Another year, another party sprawling across Inglewood. Hundreds of people flocked to the outdoor event which thankfully was held on the sunniest day of the festival. The dull thumping of up-tempo dance beats could be heard from blocks away as sounds of the party drifted across the Inglewood bridge, providing a teaser of the good times that awaited partygoers just a few blocks away.

Melted Mirror at the Sled Island Block Party in Inglewood
Photo: Jodi Brak

The dancefloor was moving all afternoon as DJ’s kept the music going between sets from Jimmy Edgar, Ardalan, Seven Davis Jr, IGLOOGHOST, I M U R, Lou Phelps, Physical Copies, Sitstill and Melted Mirror. The whole thing was curated by the Hifi Club, with many of the acts going on to perform at Hifi later in the evening. The Big Rock beer gardens kept thirsty folks in good spirits, and there was a steady stream of people checking out the good times throughout the afternoon. All things considered, a pretty solid way to spend a Saturday afternoon in the sun.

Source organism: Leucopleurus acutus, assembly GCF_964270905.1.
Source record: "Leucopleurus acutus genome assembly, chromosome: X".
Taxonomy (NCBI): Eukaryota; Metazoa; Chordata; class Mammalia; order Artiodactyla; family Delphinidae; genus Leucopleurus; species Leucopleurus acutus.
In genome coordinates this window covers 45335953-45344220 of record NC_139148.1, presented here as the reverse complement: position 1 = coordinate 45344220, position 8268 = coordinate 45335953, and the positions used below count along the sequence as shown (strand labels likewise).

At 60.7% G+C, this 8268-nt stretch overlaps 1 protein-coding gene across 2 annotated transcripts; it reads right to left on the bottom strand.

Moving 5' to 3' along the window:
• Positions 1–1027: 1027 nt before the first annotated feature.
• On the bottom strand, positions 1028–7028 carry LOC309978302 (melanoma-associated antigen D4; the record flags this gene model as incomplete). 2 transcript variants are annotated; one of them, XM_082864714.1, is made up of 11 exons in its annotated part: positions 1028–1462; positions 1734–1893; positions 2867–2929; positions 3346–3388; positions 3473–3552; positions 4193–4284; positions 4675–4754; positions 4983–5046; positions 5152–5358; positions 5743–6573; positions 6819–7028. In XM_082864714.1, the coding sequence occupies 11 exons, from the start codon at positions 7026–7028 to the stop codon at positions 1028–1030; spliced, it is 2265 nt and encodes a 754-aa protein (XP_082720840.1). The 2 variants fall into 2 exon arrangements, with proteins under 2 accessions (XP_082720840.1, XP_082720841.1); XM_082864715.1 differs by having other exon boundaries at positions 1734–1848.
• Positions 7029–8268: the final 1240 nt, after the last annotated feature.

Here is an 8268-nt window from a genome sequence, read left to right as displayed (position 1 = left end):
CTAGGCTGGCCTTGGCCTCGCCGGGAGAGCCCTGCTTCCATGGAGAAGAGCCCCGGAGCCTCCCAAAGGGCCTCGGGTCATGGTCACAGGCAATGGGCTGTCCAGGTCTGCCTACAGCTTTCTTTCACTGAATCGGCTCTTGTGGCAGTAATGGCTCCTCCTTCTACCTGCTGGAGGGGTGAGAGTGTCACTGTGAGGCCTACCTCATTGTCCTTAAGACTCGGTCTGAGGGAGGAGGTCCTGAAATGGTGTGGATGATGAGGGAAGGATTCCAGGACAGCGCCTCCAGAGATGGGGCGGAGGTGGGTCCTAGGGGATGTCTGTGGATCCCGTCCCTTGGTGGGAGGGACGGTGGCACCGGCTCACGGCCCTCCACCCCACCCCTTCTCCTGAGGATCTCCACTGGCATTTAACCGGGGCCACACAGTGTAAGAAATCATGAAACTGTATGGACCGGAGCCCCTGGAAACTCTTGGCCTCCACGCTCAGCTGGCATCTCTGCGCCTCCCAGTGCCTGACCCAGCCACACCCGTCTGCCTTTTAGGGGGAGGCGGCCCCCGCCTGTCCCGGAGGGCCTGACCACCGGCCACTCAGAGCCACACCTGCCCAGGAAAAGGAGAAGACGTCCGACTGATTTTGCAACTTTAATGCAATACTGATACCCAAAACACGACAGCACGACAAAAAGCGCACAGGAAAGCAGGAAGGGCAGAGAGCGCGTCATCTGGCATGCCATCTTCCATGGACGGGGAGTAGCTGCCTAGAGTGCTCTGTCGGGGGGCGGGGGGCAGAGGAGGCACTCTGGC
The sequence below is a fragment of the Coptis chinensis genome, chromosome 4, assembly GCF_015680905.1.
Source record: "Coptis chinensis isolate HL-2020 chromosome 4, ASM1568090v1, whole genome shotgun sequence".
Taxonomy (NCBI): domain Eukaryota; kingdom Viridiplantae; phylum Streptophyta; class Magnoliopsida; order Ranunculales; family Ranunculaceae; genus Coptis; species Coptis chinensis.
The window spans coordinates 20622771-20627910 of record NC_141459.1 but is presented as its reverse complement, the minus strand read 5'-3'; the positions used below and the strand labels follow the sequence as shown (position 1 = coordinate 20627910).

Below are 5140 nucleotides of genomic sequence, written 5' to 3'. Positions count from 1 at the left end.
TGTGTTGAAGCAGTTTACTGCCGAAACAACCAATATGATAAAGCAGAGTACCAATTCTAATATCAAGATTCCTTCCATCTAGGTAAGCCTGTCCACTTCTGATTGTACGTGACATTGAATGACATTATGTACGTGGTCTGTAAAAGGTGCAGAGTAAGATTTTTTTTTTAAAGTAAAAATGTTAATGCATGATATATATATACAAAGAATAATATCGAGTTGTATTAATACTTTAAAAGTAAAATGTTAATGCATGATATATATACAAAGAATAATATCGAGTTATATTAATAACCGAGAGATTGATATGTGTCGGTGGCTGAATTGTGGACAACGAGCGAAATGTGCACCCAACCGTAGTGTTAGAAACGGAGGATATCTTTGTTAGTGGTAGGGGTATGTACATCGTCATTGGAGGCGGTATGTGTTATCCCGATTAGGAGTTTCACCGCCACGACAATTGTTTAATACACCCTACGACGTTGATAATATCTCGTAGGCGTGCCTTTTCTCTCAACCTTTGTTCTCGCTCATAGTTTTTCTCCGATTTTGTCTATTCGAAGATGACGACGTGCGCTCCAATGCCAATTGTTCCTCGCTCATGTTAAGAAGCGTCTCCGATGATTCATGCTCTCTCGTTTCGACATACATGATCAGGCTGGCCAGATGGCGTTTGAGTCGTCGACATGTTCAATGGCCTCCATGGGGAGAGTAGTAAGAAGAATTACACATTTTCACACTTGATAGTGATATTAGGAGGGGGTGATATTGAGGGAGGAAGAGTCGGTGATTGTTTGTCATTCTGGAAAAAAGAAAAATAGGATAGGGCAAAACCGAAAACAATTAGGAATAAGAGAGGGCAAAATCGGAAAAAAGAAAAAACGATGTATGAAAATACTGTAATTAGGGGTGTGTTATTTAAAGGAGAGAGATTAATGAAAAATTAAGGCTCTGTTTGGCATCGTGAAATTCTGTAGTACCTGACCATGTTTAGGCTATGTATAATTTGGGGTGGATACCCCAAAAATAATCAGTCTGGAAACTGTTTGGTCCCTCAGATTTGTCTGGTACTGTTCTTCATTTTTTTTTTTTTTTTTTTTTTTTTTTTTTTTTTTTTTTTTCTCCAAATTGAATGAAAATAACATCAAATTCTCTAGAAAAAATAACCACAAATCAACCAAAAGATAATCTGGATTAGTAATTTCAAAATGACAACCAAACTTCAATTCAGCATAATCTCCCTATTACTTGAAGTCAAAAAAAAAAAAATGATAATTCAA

Summering, Mitchmatic – Local 510 (Parking Lot)

Mitchmatic at Local 510 (Parking Lot) Photo: Willow Grier


Alberta ex-pats, Summering played their annual sweaty show at Local 510 Saturday afternoon to a packed audience. The indie rock darlings had inklings of alt-country sounds in their quieter moments, as vocalist/guitarist Paul Stewart sweetly cooed at the crowd. Bassist Ryan Bekolay let the cat out of the bag before their set that it had been about 10 months since their last show, which wasn’t obvious in their performance. Sleepy, casual and easy going. A nice ease into Saturday.

Edmonton’s Mitchmatic played a breezy set in the parking lot complete with his endearing blend of shy stage banter and incredibly confident verses held together by flamboyant keys. Slick saxophone with quirky bells and whistles, Mitch performed one of his last Alberta sets before moving out east to Montreal, to the dismay of his Albertan fan-base.  


Tierra Whack, A.Y.E. & The Extraordinary Gentleman – Broken City

Tierra Whack at Broken City (Main Floor)
Photo: Arielle Lessard